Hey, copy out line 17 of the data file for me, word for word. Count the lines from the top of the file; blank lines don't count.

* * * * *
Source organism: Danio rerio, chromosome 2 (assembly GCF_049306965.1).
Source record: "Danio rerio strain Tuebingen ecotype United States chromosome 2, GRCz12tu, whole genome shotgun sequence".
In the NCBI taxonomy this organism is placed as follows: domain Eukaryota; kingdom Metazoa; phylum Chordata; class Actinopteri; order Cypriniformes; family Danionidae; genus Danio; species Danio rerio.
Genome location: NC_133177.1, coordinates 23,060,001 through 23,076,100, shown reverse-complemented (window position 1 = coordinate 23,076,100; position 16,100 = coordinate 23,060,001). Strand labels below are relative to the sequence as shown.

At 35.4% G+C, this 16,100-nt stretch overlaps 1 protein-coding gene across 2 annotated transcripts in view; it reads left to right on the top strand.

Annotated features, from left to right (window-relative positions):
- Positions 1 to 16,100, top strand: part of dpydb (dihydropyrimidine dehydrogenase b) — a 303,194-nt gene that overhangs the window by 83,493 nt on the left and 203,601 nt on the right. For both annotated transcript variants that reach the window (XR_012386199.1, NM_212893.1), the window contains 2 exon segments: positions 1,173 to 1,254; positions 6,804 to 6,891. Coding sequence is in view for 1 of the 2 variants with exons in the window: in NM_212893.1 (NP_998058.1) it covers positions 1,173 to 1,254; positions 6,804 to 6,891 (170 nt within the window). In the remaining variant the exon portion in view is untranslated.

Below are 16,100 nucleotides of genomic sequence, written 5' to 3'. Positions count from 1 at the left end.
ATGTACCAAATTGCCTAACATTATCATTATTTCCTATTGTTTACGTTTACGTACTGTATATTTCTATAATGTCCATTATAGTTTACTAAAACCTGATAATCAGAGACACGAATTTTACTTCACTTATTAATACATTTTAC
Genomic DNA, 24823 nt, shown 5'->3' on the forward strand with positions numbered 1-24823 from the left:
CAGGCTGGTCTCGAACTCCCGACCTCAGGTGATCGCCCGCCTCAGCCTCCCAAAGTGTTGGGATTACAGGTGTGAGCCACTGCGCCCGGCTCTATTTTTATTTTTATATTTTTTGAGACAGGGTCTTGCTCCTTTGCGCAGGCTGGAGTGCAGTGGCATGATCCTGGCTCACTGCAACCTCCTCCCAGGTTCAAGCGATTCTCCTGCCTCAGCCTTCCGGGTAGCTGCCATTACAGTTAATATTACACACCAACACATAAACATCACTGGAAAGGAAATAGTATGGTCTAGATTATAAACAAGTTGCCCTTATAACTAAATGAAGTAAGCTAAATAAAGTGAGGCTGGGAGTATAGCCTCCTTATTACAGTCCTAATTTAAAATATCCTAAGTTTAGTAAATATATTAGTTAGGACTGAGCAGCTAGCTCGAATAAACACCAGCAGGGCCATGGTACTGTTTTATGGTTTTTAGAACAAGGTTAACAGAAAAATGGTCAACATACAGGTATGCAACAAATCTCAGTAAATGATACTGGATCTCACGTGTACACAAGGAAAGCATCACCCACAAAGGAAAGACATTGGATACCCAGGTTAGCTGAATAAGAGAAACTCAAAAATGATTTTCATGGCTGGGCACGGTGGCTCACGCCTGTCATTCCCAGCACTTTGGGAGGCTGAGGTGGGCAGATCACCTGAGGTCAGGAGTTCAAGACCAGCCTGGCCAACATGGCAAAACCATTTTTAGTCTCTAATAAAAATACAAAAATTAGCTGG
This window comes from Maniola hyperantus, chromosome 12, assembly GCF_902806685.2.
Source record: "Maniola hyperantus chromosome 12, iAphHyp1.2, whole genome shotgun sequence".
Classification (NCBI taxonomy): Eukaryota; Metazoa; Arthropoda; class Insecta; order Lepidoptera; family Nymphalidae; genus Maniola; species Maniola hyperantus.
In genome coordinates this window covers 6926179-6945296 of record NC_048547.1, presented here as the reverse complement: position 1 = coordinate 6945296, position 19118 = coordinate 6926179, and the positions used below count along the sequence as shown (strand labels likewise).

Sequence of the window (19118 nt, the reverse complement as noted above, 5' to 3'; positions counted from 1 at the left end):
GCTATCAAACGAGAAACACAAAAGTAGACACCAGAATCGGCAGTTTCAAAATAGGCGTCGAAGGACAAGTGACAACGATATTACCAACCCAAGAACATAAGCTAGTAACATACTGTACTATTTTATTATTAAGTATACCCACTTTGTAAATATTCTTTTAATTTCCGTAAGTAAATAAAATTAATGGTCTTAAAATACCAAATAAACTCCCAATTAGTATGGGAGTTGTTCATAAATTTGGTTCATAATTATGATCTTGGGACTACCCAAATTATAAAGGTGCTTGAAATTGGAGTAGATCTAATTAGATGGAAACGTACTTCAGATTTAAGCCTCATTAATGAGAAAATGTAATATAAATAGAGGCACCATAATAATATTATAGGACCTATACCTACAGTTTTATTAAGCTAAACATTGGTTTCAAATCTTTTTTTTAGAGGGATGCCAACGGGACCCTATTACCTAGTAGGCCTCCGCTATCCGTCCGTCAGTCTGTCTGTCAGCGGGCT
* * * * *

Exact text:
GCTATCAAACGAGAAACACAAAAGTAGACACCAGAATCGGCAGTTTCAAAATAGGCGTCGAAGGACAAGTGACAACGATATTACCAACCCAAGAACATAAGCTAGTAACATACTGTACTATTTTATTATTAAGTATACCCACTTTGTAAATATTCTTTTAATTTCCGTAAGTAAATAAAATTAATGGTCTTAAAATACCAAATAAACTCCCAATTAGTATGGGAGTTGTTCATAAATTTGGTTCATAATTATGATCTTGGGACTACCCAAATTATAAAGGTGCTTGAAATTGGAGTAGATCTAATTAGATGGAAACGTACTTCAGATTTAAGCCTCATTAATGAGAAAATGTAATATAAATAGAGGCACCATAATAATATTATAGGACCTATACCTACAGTTTTATTAAGCTAAACATTGGTTTCAAATCTTTTTTTTAGAGGGATGCCAACGGGACCCTATTACCTAGTAGGCCTCCGCTATCCGTCCGTCAGTCTGTCTGTCAGCGGGCT